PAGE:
By JIM WALLS State officials, based on an opinion of the attorney general, have dismissed a complaint challenging former chairman Patrick Millsaps’ service on the state Campaign Finance Commission. Millsaps – reappointed after completing his term by Gov. Nathan Deal last year– headed the commission last spring when it slashed its top administrator’s pay by […]
Call it the 2010 Georgia Junket Protection Act. Ethics legislation pushed by House Speaker David Ralston would exempt lobbyists from having to disclose what they spend to fly, feed and house lawmakers attending their annual conventions, which often seem to be held in warm, sunny climes near a large body of water. In this way and several others, Common Cause Georgia says, the state’s ethics laws are about to take several giant steps backward.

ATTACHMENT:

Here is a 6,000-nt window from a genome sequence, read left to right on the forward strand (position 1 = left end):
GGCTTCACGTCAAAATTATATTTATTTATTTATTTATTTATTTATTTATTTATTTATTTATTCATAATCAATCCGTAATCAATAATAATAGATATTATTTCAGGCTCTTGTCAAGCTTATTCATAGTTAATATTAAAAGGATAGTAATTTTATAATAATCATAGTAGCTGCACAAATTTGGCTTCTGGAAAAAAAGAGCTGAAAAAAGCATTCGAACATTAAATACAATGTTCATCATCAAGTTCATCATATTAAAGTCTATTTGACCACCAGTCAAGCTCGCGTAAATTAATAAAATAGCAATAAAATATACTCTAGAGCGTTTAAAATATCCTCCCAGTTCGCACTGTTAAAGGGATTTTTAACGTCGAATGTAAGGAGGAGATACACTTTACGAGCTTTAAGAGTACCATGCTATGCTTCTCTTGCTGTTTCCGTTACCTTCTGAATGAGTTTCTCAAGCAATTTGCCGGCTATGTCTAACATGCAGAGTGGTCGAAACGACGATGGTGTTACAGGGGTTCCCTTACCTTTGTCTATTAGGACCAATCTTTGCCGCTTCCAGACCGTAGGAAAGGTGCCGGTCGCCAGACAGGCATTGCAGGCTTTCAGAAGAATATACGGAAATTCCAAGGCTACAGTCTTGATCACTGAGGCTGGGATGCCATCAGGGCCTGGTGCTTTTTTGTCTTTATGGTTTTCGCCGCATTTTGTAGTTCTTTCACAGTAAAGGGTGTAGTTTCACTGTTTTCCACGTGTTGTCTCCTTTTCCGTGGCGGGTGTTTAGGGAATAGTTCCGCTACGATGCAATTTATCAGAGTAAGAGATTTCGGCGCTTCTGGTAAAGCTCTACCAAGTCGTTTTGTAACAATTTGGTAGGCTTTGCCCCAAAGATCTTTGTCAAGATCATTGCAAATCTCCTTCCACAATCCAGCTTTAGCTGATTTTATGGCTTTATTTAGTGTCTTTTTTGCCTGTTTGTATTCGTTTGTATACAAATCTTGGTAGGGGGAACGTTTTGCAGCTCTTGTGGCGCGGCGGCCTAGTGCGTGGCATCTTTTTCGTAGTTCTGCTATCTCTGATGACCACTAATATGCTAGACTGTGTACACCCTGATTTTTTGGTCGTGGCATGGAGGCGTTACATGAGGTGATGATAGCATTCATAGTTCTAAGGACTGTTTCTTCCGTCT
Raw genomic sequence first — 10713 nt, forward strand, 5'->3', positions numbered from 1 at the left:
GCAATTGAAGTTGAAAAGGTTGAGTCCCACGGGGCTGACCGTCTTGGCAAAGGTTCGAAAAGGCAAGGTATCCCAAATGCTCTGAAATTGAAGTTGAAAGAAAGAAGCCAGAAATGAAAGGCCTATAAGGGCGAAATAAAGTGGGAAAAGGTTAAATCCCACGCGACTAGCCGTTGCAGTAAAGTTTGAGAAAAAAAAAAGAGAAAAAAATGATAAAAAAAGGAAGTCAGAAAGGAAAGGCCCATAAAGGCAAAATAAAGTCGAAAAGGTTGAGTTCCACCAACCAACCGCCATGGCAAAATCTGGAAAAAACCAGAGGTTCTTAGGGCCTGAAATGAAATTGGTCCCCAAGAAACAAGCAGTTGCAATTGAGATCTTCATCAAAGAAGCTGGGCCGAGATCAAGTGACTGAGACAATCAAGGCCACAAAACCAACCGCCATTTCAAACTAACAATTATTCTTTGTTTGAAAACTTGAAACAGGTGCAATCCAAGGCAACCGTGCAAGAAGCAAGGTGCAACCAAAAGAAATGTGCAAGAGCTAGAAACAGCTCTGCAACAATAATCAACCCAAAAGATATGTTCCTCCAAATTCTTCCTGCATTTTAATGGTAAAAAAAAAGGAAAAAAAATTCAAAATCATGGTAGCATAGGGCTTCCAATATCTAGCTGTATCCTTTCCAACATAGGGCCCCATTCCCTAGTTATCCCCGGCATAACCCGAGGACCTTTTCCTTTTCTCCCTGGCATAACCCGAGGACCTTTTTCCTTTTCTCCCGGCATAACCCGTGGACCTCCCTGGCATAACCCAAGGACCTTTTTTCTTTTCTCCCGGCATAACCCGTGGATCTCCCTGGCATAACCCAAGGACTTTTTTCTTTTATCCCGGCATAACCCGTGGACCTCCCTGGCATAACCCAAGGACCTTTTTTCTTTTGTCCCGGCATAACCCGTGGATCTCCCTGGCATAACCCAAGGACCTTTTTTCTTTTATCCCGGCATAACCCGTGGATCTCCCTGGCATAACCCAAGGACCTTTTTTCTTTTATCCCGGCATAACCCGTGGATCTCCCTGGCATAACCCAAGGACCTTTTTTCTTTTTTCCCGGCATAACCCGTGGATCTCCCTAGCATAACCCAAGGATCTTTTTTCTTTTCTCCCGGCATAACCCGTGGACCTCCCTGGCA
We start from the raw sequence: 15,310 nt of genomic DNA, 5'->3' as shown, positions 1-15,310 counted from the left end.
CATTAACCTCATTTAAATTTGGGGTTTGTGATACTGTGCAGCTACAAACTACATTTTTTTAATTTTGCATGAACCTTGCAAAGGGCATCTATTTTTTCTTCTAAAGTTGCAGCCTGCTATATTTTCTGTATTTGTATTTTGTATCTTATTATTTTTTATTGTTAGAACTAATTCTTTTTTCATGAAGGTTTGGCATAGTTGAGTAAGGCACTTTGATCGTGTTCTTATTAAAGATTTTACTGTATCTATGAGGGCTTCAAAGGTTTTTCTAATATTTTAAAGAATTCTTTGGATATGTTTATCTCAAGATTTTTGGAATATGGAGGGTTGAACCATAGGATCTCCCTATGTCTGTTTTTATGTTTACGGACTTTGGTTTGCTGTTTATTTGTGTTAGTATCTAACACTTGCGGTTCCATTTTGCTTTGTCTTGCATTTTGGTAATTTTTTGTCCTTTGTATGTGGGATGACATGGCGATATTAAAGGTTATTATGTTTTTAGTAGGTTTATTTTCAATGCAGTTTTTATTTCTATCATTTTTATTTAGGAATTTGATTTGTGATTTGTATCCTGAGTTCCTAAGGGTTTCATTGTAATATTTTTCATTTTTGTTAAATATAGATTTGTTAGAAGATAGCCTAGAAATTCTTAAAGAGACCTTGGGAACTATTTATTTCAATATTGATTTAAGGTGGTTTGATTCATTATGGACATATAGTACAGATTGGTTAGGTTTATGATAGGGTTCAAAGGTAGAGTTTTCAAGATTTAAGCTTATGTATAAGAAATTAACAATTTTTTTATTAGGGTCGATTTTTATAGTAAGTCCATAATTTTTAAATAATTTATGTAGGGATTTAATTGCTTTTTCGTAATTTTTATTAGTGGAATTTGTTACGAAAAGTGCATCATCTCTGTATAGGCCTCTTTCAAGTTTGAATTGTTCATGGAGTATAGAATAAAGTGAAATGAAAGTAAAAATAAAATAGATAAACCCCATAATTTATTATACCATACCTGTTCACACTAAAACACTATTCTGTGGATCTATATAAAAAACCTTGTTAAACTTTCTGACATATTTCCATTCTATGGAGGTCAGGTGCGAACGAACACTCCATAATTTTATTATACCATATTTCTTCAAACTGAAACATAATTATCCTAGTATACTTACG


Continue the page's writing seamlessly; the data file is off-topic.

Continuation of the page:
Former Georgia House speaker Terry Coleman has tentatively settled — for $2,900 — an ethics charge that he used campaign money to buy a condo. Coleman’s campaign made $38,120 in payments on the unit, a practice ruled improper by the State Ethics Commission in 2004. Coleman later reimbursed the campaign, but an ethics complaint on the matter has been pending since 2002. “My lawyer called and said they had come up with some sort of settlement,” he said Friday. “I wrote the check.”